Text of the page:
What Now For The Academy?

It didn’t last as long as anyone wanted, but the Frank Lampard era at Chelsea came to an abrupt end on Monday, throwing the immediate future of the club at all levels into a brand-new era of uncertainty.

As Thomas Tuchel prepares to enter the fray, we’re forced to take a step back and ask what it means for everyone, but particularly the academy, which has faced often insurmountable challenges trying to create a better pathway into the first team setup at Cobham. They struck gold when Lampard, Jody Morris Joe Edwards, James Russell, Chris Jones and Eddie Newton took charge in the summer of 2019, for they all cut their coaching teeth on the other side of the road at the club’s Surrey training ground. They were all ‘one of their own’ and, transfer ban or no transfer ban, the road ahead was clear.

Tammy Abraham, Mason Mount, Reece James, Fikayo Tomori and Callum Hudson-Odoi all became important members of the squad, with Ruben Loftus-Cheek a sixth in returning from a long-term injury layoff. Marc Guehi, Tariq Lamptey, Tino Anjorin, Ian Maatsen and Armando Broja all made their debuts in the 2019-20 season as Lampard handed out eight maiden appearances to academy youngsters, the most any Chelsea manager has ever issued in a single campaign.

Every single one of Lampard’s 84 matches in charge saw at least one academy graduate included in the starting eleven, by far the longest streak of the Roman Abramovich era, and a run that requires you to go back several decades for one that trumps it. Where many of his predecessors talked the talk about the next generation, he walked the walk.

Unfortunately, that alone proved far from enough to earn him a prolonged stay of execution, and so we’re back at square one again with Tuchel’s appointment. The German tactician will be asked the same question as Maurizio Sarri, Antonio Conte, Jose Mourinho and others about his intentions for one of the world’s leading home-grown production lines, and his answer is likely to be much the same as each of those in turn, but this time the genie is out of the bottle. The graduates have proved they can play at the top level, and the next generation below them had a pathway full of hope and opportunity that has potentially been slammed shut in their face. Joe Edwards appears set to remain on the coaching staff but, as an outsider to Tuchel’s circle, his influence may be heard but not listened to.

In the short-term, expectations will be tempered by the fact that a change of manager was made to improve results and improve chances of Champions League qualification. Lampard himself only used Anjorin in FA Cup wins over Morecambe and Luton, such was the pressure, and so a Fifth Round trip to Barnsley is unlikely to yield much more than that. The squad regulars, the Mounts and Abrahams and James’ of the team, they’re established, they’re ready to go, and have the ability to continue to drive the club forward right now.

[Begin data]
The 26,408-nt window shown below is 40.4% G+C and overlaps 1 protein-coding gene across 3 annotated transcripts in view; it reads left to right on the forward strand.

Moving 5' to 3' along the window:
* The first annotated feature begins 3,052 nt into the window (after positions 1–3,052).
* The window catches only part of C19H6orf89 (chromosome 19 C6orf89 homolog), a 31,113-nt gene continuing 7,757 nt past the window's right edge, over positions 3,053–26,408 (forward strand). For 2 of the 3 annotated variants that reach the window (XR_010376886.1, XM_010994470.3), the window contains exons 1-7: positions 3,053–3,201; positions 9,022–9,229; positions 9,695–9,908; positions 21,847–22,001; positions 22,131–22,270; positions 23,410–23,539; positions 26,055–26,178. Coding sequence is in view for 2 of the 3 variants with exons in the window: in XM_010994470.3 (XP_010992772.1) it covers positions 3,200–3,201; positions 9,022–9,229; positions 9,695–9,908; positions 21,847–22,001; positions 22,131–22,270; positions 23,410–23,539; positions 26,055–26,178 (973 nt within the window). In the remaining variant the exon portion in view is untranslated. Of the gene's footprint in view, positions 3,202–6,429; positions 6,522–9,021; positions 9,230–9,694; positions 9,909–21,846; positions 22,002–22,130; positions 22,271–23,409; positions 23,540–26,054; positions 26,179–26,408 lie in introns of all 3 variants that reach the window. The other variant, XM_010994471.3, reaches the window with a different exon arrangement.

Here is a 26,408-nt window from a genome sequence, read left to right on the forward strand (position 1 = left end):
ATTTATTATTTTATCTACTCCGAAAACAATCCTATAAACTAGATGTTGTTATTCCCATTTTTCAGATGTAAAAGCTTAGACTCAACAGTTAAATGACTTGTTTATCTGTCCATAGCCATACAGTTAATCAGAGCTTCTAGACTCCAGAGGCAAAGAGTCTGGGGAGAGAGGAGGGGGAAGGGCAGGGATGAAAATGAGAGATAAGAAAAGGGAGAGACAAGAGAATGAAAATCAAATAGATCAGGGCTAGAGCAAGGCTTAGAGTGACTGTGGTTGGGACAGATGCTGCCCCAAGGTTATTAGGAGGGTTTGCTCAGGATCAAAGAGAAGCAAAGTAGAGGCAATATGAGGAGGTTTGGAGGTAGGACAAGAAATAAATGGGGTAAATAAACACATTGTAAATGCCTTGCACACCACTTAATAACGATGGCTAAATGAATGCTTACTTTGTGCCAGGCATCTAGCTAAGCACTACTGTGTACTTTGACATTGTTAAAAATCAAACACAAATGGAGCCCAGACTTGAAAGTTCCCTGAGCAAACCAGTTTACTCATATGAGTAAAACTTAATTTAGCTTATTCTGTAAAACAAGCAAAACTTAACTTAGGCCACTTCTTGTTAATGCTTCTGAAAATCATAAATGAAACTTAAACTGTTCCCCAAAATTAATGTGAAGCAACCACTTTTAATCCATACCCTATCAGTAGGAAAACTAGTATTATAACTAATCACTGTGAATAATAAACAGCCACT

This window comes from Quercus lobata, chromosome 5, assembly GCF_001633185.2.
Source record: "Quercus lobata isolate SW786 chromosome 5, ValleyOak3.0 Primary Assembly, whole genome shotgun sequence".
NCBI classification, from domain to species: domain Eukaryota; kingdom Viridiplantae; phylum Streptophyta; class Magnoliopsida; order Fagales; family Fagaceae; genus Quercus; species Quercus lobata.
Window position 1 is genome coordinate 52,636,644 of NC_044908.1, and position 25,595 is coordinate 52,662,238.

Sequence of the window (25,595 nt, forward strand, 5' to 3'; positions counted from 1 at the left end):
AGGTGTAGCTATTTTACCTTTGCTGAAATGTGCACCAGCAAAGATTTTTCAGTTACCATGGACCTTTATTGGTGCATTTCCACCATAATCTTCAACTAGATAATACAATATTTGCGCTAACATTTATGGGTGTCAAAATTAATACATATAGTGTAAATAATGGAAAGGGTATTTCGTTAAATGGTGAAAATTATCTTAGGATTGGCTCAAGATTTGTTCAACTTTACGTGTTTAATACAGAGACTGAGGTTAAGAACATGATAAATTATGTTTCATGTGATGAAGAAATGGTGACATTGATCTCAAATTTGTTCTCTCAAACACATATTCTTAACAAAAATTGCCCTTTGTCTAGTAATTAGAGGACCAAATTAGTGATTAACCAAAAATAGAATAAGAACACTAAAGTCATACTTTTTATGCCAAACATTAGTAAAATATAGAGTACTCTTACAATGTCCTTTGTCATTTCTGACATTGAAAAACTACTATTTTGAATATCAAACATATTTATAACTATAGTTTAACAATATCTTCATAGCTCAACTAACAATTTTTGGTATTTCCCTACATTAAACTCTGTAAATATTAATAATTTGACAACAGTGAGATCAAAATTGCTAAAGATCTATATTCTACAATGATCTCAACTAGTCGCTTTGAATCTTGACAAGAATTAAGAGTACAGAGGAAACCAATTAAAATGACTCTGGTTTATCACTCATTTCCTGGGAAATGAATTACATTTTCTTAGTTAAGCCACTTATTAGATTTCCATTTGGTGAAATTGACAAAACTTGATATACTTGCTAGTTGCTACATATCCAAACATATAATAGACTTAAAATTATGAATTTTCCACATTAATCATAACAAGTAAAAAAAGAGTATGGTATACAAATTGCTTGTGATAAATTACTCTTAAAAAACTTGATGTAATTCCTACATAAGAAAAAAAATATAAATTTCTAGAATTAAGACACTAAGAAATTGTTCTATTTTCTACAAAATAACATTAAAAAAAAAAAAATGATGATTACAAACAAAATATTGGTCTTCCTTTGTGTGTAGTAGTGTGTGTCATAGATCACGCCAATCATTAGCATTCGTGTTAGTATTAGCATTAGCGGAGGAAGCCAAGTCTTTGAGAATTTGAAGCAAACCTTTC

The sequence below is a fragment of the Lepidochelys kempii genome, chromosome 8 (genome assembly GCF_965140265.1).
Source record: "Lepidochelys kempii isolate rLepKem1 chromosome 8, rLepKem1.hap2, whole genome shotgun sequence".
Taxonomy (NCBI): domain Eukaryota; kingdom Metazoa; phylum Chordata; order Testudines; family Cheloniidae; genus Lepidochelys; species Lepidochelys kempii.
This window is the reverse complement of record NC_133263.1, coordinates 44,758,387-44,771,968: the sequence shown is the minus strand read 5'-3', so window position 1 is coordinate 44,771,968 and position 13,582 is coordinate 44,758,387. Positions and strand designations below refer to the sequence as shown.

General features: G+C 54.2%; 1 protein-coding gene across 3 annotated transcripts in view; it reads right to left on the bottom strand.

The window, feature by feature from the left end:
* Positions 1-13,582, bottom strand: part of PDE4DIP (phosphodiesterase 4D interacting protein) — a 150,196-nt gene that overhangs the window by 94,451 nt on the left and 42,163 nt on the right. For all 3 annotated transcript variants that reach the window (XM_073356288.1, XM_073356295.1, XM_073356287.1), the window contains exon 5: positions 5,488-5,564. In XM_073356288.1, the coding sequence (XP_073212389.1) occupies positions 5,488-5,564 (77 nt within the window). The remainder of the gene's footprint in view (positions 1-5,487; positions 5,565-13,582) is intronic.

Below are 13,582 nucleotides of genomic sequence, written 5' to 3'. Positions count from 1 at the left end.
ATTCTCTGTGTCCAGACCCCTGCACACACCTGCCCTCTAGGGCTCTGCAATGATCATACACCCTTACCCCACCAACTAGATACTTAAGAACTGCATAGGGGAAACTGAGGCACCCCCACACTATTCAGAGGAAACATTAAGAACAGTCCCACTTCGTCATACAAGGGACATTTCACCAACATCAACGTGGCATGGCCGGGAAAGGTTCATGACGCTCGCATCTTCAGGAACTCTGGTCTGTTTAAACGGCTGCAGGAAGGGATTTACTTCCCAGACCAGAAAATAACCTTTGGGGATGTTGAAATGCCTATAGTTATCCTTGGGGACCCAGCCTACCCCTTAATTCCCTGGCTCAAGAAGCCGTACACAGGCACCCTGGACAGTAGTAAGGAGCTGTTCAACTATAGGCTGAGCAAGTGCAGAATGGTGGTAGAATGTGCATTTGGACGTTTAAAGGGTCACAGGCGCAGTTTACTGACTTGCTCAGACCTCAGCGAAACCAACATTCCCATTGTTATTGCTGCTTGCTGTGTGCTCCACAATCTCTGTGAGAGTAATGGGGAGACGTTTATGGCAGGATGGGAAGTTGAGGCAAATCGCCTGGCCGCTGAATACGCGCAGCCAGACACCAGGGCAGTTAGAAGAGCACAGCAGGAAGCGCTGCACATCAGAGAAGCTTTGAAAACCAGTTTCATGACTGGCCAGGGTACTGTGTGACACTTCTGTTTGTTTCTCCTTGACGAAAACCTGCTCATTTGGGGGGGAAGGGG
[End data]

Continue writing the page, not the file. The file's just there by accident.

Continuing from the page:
It doesn’t matter what Tuchel did at Mainz, Dortmund or PSG; every club has a different way of operating and a different perspective on youth integration. What matters far more is what Chelsea have opted to potentially return themselves to; a ‘win at all costs’ mentality, a succession of new managers with little time or inclination to embed themselves in all areas of the club, working with the expensively-assembled newcomers while watching the best of the next crop rolling off the production grow ever-more frustrated with their lot. Supporters who found themselves upset when Jamal Musiala left for Bayern Munich and Callum Hudson-Odoi almost followed him would do well to check how many other Blues youngsters share the same representation. It’s 2021 and young players are ever more prepared to take their talents elsewhere rather than waiting around to find out what the future holds at their current clubs.

In a dream world, a fantasy scenario, Tuchel picks up the baton from Lampard and carries on from where he left of, and he could very well do that. There is enough anecdotal evidence in his career path to at least wait and see and offer him the benefit of the doubt. History tells us to expect something else though and, in making this particular change, it also informs us of the board’s ultimate priority. We might be asking the same questions of another manager in 18 months’ time.